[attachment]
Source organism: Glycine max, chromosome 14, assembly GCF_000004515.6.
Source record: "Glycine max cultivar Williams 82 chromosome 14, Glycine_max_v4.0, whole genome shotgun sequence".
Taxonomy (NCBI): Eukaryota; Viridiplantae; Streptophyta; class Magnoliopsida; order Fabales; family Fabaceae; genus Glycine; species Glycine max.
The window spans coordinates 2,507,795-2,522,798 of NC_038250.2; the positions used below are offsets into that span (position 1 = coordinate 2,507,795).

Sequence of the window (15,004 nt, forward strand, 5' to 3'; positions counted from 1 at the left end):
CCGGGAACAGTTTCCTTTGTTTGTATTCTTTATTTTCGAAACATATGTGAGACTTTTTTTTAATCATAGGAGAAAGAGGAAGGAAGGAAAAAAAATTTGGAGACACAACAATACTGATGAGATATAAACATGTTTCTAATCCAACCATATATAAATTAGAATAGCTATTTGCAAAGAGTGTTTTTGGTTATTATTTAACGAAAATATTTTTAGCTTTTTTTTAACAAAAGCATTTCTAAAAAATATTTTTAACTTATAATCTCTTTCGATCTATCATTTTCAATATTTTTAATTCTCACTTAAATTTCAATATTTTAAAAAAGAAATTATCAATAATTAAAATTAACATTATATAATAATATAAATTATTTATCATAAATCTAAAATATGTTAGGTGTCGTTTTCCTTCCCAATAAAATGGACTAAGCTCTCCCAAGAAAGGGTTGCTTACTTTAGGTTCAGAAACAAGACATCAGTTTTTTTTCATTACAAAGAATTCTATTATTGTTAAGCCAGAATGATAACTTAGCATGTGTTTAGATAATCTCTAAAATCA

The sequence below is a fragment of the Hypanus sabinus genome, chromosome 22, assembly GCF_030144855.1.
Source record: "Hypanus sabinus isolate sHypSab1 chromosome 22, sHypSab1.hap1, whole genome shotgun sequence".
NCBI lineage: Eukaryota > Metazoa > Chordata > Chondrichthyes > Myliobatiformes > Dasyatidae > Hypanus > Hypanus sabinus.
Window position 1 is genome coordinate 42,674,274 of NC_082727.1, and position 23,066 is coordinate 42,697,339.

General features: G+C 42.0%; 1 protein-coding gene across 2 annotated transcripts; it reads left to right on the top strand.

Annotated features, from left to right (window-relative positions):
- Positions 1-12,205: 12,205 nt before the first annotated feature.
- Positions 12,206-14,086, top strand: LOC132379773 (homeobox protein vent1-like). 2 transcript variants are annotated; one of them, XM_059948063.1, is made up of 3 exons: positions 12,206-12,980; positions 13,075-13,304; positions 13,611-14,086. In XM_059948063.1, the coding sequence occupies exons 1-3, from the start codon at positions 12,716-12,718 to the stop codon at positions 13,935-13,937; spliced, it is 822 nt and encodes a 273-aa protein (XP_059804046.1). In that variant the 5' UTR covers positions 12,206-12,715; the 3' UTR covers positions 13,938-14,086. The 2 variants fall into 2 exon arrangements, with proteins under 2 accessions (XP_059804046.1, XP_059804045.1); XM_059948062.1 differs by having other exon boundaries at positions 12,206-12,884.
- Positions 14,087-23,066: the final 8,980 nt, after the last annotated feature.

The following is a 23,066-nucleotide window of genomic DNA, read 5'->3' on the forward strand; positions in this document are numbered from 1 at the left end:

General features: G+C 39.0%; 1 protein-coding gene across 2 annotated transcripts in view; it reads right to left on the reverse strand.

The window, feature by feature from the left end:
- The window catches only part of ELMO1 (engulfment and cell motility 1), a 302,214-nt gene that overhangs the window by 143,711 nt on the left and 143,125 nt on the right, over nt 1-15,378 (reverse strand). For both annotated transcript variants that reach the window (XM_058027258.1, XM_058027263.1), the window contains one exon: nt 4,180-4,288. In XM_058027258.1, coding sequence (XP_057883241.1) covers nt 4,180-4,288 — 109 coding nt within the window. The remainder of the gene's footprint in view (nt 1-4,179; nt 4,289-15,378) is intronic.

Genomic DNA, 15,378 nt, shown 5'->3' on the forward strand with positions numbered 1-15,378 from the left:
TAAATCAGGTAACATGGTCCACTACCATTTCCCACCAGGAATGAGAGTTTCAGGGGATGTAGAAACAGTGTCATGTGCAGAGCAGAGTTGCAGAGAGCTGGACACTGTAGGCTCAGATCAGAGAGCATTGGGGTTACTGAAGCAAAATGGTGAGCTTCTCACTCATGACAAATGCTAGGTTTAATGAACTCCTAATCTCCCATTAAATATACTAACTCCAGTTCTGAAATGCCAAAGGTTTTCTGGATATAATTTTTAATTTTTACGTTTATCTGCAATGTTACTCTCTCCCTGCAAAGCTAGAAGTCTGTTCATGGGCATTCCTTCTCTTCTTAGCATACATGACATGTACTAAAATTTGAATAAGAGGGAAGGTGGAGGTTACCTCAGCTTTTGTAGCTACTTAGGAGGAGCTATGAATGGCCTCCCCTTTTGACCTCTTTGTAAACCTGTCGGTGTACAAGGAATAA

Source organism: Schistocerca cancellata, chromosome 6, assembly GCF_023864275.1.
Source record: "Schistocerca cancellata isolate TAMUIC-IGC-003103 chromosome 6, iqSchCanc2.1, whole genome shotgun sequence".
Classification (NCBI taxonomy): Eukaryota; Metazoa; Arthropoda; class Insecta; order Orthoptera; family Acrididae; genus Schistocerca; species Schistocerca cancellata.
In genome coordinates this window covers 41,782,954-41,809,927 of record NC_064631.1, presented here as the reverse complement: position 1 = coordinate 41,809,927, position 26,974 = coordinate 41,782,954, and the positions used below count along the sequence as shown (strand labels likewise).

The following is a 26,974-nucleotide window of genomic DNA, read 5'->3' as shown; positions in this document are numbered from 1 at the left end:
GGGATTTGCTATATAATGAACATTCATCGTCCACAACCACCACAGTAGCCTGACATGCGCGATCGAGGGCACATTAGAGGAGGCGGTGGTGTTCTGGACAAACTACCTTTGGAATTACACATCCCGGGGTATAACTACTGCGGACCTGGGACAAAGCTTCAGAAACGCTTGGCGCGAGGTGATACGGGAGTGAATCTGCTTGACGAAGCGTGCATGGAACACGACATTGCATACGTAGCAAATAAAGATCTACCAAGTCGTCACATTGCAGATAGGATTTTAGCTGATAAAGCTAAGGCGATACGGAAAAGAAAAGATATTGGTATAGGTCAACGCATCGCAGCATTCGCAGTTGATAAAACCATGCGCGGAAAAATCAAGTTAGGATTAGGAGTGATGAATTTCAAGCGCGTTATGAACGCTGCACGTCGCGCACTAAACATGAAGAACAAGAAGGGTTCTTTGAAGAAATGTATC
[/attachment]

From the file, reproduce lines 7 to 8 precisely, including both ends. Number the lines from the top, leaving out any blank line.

The sequence below is a fragment of the Hypanus sabinus genome, chromosome 22, assembly GCF_030144855.1.
Source record: "Hypanus sabinus isolate sHypSab1 chromosome 22, sHypSab1.hap1, whole genome shotgun sequence".